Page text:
Iraqi Chaldean bishop urges world to act after Mosul’s Christians forced to flee

A senior Iraqi bishop urged the world to act on Sunday after Islamic hardliners drove Mosul's Christians from the northern Iraqi city, effectively ending a presence there dating back to Christianity's earliest years.

"The world must act, speak out, consider human rights," Chaldean Catholic Bishop Shlemon Warduni said on Sunday, a day after a deadline expired for Christians in Mosul to submit to the rule of the radical Islamic State or die.

Hundreds of Christian families left the city ahead of the ultimatum, many of them stripped of their possessions as they fled for safety, the remnants of a community which once numbered in the tens of thousands.

"Gunmen lurking like thieves took everything from them - even women's rings, cars, cell phones... because they are fanatics," Warduni told Reuters by telephone from the city of Arbil, 50 miles (80 km) away in the autonomous Kurdish region.

The bishop said the solution to the crisis should be in Iraq's own hands but the state was weak and divided, and Muslim leaders had failed to speak out.

"We haven't heard from clerics from all sects or from the government," he said. "The Christians are sacrificed for Iraq".

This week the Islamic State, leading a Sunni insurgency which took over Mosul on June 10 and now controlling most Sunni Arab provinces in Iraq, gave the city's Christians a choice: convert to Islam, pay a religious tax, or face the sword.

Church leaders said they told the last few families to leave Mosul, where the al Qaeda offshoot has already painted signs on their houses designating them "property of the Islamic State".

Iraqi Prime Minister Nuri al-Maliki condemned the treatment of the Christians and what he described as attacks on churches in Mosul, saying it showed "the extreme criminality and terrorist nature of this group".

He said instructed a government committee which was set up to support displaced people across Iraq to help the Christians who had been made homeless, but did not say when the army might try to win back control of Mosul.

Iraq's security forces, which wilted under the weight of last month's Islamic State-led offensive, have been reinforced by Shi'ite militia fighters and are trying to push back the Sunni militants further south. So far they have failed to take back significant territory from the insurgents.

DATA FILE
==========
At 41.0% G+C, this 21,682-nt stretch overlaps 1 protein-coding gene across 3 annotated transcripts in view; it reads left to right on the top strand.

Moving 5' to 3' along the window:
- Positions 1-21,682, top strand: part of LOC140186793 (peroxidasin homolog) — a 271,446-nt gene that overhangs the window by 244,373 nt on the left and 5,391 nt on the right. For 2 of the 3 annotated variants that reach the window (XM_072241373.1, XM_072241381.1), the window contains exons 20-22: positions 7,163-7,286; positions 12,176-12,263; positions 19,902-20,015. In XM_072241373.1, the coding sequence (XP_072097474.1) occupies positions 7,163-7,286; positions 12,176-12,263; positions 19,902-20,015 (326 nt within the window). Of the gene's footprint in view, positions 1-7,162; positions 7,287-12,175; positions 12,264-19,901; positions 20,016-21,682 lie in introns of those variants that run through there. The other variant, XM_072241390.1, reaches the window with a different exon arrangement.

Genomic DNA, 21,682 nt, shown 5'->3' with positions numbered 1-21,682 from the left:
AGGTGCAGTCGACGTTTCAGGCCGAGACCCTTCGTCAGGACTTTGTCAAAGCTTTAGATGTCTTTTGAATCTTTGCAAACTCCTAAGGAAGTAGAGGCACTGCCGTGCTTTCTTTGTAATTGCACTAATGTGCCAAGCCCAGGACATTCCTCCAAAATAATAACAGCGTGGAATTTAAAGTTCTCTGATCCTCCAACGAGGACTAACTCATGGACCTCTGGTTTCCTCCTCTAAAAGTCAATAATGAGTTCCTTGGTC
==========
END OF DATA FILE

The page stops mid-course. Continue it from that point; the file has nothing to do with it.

The Islamic State fighters have also destroyed Shi'ite mosques and Muslim shrines, both of which are considered heretical to their ultra-conservative brand of Sunni Islam.


Pope Francis said he was troubled by the Islamic State ultimatum in his weekly public prayers on Sunday.

"I learned with great concern the news that came from the Christian communities in Mosul and other parts of the Middle East, where they have lived since the birth of Christianity and where they have made significant contributions to the good of their societies," he said.

"Today they are persecuted. Our brothers are persecuted. They've been driven away. They must leave their homes without being able to take anything with them."

One Christian who left Mosul last week described how he fled with his family when he learnt of Islamic State deadline.

"We gathered all our belongings and headed for the only exit. There was a checkpoint on the road and they were stopping cars there," 35-year-old Salwan Noel Miskouni said.

When the militants saw they were Christians they demanded gold and money. The family initially said they had none, one of the fighters took their four-year-old son by the hand and threatened to abduct him.

"My sister emptied her entire handbag with our money and gold and her ID. They let the car pass and the child go," Miskouni said.

A few Christian families had stayed on, he said, hiding with Muslim neighbours who gave them shelter. But for now, he saw no possibility of returning with his family.

"If (the Islamic State) leaves we will probably go back but if they stay it’s impossible - because they will slaughter us."